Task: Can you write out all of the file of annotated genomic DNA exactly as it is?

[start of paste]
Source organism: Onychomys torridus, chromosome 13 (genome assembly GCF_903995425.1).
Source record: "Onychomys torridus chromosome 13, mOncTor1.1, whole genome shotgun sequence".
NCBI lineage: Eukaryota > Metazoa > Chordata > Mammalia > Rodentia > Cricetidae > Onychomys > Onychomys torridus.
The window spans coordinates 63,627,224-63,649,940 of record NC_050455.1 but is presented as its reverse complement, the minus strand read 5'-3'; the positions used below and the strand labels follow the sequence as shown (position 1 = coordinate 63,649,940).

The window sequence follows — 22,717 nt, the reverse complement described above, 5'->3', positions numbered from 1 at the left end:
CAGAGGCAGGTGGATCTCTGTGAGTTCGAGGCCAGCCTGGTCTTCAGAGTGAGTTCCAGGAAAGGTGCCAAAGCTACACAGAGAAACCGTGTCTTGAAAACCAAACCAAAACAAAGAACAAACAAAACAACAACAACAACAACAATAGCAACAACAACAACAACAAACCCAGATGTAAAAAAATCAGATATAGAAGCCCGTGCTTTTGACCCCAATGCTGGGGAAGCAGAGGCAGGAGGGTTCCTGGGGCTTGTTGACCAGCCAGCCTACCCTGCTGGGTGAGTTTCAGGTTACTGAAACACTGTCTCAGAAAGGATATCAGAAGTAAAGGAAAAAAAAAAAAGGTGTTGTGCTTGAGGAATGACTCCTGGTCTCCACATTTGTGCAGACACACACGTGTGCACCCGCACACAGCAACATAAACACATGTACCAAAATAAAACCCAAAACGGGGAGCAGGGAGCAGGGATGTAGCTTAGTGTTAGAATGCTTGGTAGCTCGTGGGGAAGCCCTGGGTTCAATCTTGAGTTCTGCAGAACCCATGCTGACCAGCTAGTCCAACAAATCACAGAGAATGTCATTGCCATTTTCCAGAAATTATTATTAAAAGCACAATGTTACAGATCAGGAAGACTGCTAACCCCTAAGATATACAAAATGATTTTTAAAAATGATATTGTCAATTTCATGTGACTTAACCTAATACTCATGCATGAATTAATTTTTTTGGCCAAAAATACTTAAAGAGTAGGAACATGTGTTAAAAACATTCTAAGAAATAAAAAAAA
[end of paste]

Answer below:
Source organism: Onychomys torridus, chromosome 13 (genome assembly GCF_903995425.1).
Source record: "Onychomys torridus chromosome 13, mOncTor1.1, whole genome shotgun sequence".
NCBI lineage: Eukaryota > Metazoa > Chordata > Mammalia > Rodentia > Cricetidae > Onychomys > Onychomys torridus.
The window spans coordinates 63,627,224-63,649,940 of record NC_050455.1 but is presented as its reverse complement, the minus strand read 5'-3'; the positions used below and the strand labels follow the sequence as shown (position 1 = coordinate 63,649,940).

The window sequence follows — 22,717 nt, the reverse complement described above, 5'->3', positions numbered from 1 at the left end:
CAGAGGCAGGTGGATCTCTGTGAGTTCGAGGCCAGCCTGGTCTTCAGAGTGAGTTCCAGGAAAGGTGCCAAAGCTACACAGAGAAACCGTGTCTTGAAAACCAAACCAAAACAAAGAACAAACAAAACAACAACAACAACAACAATAGCAACAACAACAACAACAAACCCAGATGTAAAAAAATCAGATATAGAAGCCCGTGCTTTTGACCCCAATGCTGGGGAAGCAGAGGCAGGAGGGTTCCTGGGGCTTGTTGACCAGCCAGCCTACCCTGCTGGGTGAGTTTCAGGTTACTGAAACACTGTCTCAGAAAGGATATCAGAAGTAAAGGAAAAAAAAAAAAGGTGTTGTGCTTGAGGAATGACTCCTGGTCTCCACATTTGTGCAGACACACACGTGTGCACCCGCACACAGCAACATAAACACATGTACCAAAATAAAACCCAAAACGGGGAGCAGGGAGCAGGGATGTAGCTTAGTGTTAGAATGCTTGGTAGCTCGTGGGGAAGCCCTGGGTTCAATCTTGAGTTCTGCAGAACCCATGCTGACCAGCTAGTCCAACAAATCACAGAGAATGTCATTGCCATTTTCCAGAAATTATTATTAAAAGCACAATGTTACAGATCAGGAAGACTGCTAACCCCTAAGATATACAAAATGATTTTTAAAAATGATATTGTCAATTTCATGTGACTTAACCTAATACTCATGCATGAATTAATTTTTTTGGCCAAAAATACTTAAAGAGTAGGAACATGTGTTAAAAACATTCTAAGAAATAAAAAAAA